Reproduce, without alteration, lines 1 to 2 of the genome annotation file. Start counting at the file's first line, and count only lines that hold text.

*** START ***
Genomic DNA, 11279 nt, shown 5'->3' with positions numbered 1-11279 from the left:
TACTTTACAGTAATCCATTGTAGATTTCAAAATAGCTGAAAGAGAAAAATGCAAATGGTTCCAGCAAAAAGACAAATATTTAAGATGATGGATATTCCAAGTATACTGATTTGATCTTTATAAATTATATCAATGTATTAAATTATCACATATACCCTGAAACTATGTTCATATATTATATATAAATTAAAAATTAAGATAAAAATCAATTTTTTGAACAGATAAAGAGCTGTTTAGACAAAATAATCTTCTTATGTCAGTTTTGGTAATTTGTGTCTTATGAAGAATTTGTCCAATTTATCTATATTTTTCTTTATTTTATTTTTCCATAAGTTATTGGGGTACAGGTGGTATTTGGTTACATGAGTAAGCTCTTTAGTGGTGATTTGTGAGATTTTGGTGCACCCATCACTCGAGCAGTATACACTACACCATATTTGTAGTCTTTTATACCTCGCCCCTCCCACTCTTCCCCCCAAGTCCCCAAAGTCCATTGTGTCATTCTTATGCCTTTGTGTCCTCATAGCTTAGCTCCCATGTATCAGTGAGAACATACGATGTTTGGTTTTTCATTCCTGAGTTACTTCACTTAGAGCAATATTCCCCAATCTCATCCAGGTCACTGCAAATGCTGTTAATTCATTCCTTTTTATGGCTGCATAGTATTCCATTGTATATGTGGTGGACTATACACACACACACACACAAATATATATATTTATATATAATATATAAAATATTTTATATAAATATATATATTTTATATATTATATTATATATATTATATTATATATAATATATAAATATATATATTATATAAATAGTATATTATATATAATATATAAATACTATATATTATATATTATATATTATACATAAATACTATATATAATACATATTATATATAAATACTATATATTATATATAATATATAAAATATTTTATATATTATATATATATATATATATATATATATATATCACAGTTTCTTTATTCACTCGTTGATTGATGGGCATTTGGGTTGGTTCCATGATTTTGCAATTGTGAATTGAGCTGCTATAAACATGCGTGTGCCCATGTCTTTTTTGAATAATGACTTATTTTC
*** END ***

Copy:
Genomic DNA, 11279 nt, shown 5'->3' with positions numbered 1-11279 from the left:
TACTTTACAGTAATCCATTGTAGATTTCAAAATAGCTGAAAGAGAAAAATGCAAATGGTTCCAGCAAAAAGACAAATATTTAAGATGATGGATATTCCAAGTATACTGATTTGATCTTTATAAATTATATCAATGTATTAAATTATCACATATACCCTGAAACTATGTTCATATATTATATATAAATTAAAAATTAAGATAAAAATCAATTTTTTGAACAGATAAAGAGCTGTTTAGACAAAATAATCTTCTTATGTCAGTTTTGGTAATTTGTGTCTTATGAAGAATTTGTCCAATTTATCTATATTTTTCTTTATTTTATTTTTCCATAAGTTATTGGGGTACAGGTGGTATTTGGTTACATGAGTAAGCTCTTTAGTGGTGATTTGTGAGATTTTGGTGCACCCATCACTCGAGCAGTATACACTACACCATATTTGTAGTCTTTTATACCTCGCCCCTCCCACTCTTCCCCCCAAGTCCCCAAAGTCCATTGTGTCATTCTTATGCCTTTGTGTCCTCATAGCTTAGCTCCCATGTATCAGTGAGAACATACGATGTTTGGTTTTTCATTCCTGAGTTACTTCACTTAGAGCAATATTCCCCAATCTCATCCAGGTCACTGCAAATGCTGTTAATTCATTCCTTTTTATGGCTGCATAGTATTCCATTGTATATGTGGTGGACTATACACACACACACACACAAATATATATATTTATATATAATATATAAAATATTTTATATAAATATATATATTTTATATATTATATTATATATATTATATTATATATAATATATAAATATATATATTATATAAATAGTATATTATATATAATATATAAATACTATATATTATATATTATATATTATACATAAATACTATATATAATACATATTATATATAAATACTATATATTATATATAATATATAAAATATTTTATATATTATATATATATATATATATATATATATATATCACAGTTTCTTTATTCACTCGTTGATTGATGGGCATTTGGGTTGGTTCCATGATTTTGCAATTGTGAATTGAGCTGCTATAAACATGCGTGTGCCCATGTCTTTTTTGAATAATGACTTATTTTC